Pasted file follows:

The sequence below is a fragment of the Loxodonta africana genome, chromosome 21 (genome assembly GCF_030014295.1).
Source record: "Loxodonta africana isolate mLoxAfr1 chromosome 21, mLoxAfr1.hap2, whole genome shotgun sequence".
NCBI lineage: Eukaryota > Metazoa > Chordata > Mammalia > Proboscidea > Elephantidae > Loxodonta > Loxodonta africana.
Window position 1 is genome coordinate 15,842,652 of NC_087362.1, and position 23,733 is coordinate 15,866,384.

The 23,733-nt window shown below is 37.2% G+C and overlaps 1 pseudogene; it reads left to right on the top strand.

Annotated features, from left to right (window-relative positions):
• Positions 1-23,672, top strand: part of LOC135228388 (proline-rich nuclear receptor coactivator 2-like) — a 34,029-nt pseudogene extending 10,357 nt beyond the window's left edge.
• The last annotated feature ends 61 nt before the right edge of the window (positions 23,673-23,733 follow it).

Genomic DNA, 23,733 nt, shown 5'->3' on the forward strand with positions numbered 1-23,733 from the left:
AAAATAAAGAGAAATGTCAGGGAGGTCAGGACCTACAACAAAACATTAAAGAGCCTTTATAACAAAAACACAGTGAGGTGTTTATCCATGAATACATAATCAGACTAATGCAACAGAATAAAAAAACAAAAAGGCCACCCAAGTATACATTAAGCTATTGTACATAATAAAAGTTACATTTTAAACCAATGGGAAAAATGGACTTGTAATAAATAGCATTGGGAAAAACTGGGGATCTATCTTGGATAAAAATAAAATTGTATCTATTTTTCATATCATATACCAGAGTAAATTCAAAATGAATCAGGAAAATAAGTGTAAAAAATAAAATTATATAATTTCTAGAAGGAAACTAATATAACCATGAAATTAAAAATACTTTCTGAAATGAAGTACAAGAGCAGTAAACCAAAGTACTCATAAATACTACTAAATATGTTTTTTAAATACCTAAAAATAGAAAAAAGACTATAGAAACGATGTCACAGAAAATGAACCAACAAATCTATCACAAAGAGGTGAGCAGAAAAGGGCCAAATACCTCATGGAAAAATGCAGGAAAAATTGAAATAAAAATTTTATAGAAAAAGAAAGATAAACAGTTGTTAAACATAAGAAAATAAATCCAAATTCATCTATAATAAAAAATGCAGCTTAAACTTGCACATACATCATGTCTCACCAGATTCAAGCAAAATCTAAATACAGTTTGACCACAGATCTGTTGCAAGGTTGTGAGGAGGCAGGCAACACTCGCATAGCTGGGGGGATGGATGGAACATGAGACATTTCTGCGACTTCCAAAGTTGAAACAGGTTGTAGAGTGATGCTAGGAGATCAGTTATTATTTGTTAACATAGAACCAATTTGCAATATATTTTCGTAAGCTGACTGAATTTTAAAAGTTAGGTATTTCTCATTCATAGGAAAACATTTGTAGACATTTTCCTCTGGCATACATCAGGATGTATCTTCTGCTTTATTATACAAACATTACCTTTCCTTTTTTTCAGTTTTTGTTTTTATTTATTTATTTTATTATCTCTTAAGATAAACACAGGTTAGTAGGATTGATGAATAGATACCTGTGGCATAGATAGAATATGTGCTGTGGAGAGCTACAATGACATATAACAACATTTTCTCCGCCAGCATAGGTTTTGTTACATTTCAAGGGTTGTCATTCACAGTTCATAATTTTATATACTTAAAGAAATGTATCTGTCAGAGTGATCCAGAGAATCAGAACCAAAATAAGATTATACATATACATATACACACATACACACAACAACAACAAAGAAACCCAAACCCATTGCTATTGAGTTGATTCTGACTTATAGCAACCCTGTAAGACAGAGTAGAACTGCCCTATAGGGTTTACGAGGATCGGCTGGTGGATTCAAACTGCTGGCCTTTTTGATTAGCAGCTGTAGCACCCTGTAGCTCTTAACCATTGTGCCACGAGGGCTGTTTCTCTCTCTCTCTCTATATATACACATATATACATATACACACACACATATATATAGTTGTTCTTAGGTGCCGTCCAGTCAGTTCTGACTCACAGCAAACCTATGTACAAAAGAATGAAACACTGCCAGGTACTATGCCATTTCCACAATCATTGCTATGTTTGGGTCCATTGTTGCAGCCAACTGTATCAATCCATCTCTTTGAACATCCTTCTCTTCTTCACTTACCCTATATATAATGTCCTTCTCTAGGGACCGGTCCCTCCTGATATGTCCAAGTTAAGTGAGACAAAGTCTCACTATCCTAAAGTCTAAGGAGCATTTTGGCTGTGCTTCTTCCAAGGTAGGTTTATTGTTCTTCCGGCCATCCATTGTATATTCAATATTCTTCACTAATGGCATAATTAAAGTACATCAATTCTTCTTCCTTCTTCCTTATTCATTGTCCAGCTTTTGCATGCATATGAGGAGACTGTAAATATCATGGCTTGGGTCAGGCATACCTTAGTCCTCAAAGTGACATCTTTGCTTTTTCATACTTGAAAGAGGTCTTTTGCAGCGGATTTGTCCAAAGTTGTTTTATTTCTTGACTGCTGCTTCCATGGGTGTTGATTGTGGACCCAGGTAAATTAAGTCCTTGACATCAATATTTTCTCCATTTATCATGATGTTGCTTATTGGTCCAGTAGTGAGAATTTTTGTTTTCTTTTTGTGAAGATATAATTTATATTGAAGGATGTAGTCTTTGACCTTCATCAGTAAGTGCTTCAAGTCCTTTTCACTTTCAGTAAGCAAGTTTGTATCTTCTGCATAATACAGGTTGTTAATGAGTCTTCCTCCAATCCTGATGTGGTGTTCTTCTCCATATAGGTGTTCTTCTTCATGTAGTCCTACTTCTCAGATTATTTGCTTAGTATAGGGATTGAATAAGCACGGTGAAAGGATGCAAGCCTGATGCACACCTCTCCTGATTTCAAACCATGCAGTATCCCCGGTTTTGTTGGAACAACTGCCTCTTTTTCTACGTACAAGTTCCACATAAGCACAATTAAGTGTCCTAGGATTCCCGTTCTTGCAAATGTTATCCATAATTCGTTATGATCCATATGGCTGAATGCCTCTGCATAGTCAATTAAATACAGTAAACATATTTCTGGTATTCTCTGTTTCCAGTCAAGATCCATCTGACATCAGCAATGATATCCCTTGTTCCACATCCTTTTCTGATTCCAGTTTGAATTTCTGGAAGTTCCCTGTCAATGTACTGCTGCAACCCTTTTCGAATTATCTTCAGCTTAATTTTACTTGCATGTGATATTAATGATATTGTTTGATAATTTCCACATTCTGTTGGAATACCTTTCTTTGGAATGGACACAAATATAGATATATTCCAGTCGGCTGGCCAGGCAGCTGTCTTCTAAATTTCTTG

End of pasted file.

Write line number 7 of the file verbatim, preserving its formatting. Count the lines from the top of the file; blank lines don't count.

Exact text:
• Positions 1-23,672, top strand: part of LOC135228388 (proline-rich nuclear receptor coactivator 2-like) — a 34,029-nt pseudogene extending 10,357 nt beyond the window's left edge.